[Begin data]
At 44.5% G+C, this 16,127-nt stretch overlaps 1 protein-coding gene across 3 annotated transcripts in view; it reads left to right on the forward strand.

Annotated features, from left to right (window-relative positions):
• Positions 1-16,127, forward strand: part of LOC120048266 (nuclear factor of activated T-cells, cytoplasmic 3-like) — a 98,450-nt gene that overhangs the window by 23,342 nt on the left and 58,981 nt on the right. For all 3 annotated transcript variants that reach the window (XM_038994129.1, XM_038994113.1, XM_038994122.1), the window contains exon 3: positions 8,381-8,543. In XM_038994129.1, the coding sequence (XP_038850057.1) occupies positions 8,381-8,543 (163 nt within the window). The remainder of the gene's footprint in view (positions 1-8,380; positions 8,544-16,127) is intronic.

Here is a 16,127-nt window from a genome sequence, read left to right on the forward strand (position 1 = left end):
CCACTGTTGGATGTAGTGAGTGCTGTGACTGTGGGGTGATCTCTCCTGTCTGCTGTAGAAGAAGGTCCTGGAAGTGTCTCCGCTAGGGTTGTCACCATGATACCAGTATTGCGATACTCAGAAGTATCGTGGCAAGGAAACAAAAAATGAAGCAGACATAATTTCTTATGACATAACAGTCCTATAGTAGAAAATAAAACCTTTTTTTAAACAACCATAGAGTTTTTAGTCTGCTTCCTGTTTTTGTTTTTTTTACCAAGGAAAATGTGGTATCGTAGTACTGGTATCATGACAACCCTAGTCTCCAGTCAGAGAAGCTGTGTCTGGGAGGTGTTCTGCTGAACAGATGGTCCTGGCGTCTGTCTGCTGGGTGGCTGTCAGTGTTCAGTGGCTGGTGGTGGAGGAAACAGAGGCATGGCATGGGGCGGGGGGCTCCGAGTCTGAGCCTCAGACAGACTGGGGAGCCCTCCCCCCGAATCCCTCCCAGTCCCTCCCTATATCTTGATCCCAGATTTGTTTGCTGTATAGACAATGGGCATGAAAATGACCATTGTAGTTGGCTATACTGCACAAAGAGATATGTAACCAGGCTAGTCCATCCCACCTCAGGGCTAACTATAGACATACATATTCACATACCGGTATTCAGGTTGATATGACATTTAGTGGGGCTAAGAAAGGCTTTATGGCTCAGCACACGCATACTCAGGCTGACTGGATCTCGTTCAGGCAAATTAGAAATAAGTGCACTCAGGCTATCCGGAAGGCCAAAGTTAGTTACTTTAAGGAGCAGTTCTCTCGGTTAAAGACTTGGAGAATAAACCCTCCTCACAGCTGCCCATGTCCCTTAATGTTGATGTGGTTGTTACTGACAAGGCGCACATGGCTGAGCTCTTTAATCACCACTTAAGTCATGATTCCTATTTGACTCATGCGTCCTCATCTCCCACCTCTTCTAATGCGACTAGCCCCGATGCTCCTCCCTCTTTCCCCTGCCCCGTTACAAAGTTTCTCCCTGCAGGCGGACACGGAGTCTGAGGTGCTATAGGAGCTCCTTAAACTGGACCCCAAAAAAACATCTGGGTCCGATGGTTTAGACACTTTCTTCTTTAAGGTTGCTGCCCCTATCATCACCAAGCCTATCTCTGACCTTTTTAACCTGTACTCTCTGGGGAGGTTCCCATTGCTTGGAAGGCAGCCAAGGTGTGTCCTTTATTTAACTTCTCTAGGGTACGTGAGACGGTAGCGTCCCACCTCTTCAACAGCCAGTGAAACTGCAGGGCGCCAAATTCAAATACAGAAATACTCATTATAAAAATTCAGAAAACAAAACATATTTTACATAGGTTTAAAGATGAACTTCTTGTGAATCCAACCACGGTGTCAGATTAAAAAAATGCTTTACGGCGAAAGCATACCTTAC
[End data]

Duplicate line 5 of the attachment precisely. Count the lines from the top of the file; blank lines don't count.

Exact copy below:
CCACTGTTGGATGTAGTGAGTGCTGTGACTGTGGGGTGATCTCTCCTGTCTGCTGTAGAAGAAGGTCCTGGAAGTGTCTCCGCTAGGGTTGTCACCATGATACCAGTATTGCGATACTCAGAAGTATCGTGGCAAGGAAACAAAAAATGAAGCAGACATAATTTCTTATGACATAACAGTCCTATAGTAGAAAATAAAACCTTTTTTTAAACAACCATAGAGTTTTTAGTCTGCTTCCTGTTTTTGTTTTTTTTACCAAGGAAAATGTGGTATCGTAGTACTGGTATCATGACAACCCTAGTCTCCAGTCAGAGAAGCTGTGTCTGGGAGGTGTTCTGCTGAACAGATGGTCCTGGCGTCTGTCTGCTGGGTGGCTGTCAGTGTTCAGTGGCTGGTGGTGGAGGAAACAGAGGCATGGCATGGGGCGGGGGGCTCCGAGTCTGAGCCTCAGACAGACTGGGGAGCCCTCCCCCCGAATCCCTCCCAGTCCCTCCCTATATCTTGATCCCAGATTTGTTTGCTGTATAGACAATGGGCATGAAAATGACCATTGTAGTTGGCTATACTGCACAAAGAGATATGTAACCAGGCTAGTCCATCCCACCTCAGGGCTAACTATAGACATACATATTCACATACCGGTATTCAGGTTGATATGACATTTAGTGGGGCTAAGAAAGGCTTTATGGCTCAGCACACGCATACTCAGGCTGACTGGATCTCGTTCAGGCAAATTAGAAATAAGTGCACTCAGGCTATCCGGAAGGCCAAAGTTAGTTACTTTAAGGAGCAGTTCTCTCGGTTAAAGACTTGGAGAATAAACCCTCCTCACAGCTGCCCATGTCCCTTAATGTTGATGTGGTTGTTACTGACAAGGCGCACATGGCTGAGCTCTTTAATCACCACTTAAGTCATGATTCCTATTTGACTCATGCGTCCTCATCTCCCACCTCTTCTAATGCGACTAGCCCCGATGCTCCTCCCTCTTTCCCCTGCCCCGTTACAAAGTTTCTCCCTGCAGGCGGACACGGAGTCTGAGGTGCTATAGGAGCTCCTTAAACTGGACCCCAAAAAAACATCTGGGTCCGATGGTTTAGACACTTTCTTCTTTAAGGTTGCTGCCCCTATCATCACCAAGCCTATCTCTGACCTTTTTAACCTGTACTCTCTGGGGAGGTTCCCATTGCTTGGAAGGCAGCCAAGGTGTGTCCTTTATTTAACTTCTCTAGGGTACGTGAGACGGTAGCGTCCCACCTCTTCAACAGCCAGTGAAACTGCAGGGCGCCAAATTCAAATACAGAAATACTCATTATAAAAATTCAGAAAACAAAACATATTTTACATAGGTTTAAAGATGAACTTCTTGTGAATCCAACCACGGTGTCAGATTAAAAAAATGCTTTACGGCGAAAGCATACCTTAC